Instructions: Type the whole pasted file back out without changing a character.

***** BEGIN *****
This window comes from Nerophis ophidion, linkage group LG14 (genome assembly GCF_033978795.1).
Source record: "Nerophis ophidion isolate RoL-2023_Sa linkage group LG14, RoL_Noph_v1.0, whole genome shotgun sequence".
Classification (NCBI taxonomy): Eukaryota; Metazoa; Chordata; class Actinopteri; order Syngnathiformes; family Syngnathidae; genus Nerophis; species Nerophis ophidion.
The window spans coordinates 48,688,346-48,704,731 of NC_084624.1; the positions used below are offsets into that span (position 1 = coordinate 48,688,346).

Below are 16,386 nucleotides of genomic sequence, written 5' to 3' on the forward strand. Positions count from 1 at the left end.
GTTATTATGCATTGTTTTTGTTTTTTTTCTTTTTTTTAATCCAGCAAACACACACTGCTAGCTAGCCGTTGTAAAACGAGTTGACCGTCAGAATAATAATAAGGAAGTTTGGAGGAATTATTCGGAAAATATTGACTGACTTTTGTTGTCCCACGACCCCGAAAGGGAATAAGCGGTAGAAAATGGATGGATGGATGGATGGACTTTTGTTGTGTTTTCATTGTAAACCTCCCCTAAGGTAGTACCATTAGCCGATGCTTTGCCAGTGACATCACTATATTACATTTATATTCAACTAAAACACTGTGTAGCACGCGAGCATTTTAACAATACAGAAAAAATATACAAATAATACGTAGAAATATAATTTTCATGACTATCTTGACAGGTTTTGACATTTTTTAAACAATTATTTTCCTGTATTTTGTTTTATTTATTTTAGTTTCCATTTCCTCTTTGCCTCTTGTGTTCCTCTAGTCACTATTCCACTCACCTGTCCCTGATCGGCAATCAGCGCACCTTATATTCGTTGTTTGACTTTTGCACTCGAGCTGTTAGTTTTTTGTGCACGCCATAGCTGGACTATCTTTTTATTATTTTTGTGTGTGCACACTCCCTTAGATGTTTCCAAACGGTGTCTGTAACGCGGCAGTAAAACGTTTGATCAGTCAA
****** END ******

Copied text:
This window comes from Nerophis ophidion, linkage group LG14 (genome assembly GCF_033978795.1).
Source record: "Nerophis ophidion isolate RoL-2023_Sa linkage group LG14, RoL_Noph_v1.0, whole genome shotgun sequence".
Classification (NCBI taxonomy): Eukaryota; Metazoa; Chordata; class Actinopteri; order Syngnathiformes; family Syngnathidae; genus Nerophis; species Nerophis ophidion.
The window spans coordinates 48,688,346-48,704,731 of NC_084624.1; the positions used below are offsets into that span (position 1 = coordinate 48,688,346).

Below are 16,386 nucleotides of genomic sequence, written 5' to 3' on the forward strand. Positions count from 1 at the left end.
GTTATTATGCATTGTTTTTGTTTTTTTTCTTTTTTTTAATCCAGCAAACACACACTGCTAGCTAGCCGTTGTAAAACGAGTTGACCGTCAGAATAATAATAAGGAAGTTTGGAGGAATTATTCGGAAAATATTGACTGACTTTTGTTGTCCCACGACCCCGAAAGGGAATAAGCGGTAGAAAATGGATGGATGGATGGATGGACTTTTGTTGTGTTTTCATTGTAAACCTCCCCTAAGGTAGTACCATTAGCCGATGCTTTGCCAGTGACATCACTATATTACATTTATATTCAACTAAAACACTGTGTAGCACGCGAGCATTTTAACAATACAGAAAAAATATACAAATAATACGTAGAAATATAATTTTCATGACTATCTTGACAGGTTTTGACATTTTTTAAACAATTATTTTCCTGTATTTTGTTTTATTTATTTTAGTTTCCATTTCCTCTTTGCCTCTTGTGTTCCTCTAGTCACTATTCCACTCACCTGTCCCTGATCGGCAATCAGCGCACCTTATATTCGTTGTTTGACTTTTGCACTCGAGCTGTTAGTTTTTTGTGCACGCCATAGCTGGACTATCTTTTTATTATTTTTGTGTGTGCACACTCCCTTAGATGTTTCCAAACGGTGTCTGTAACGCGGCAGTAAAACGTTTGATCAGTCAA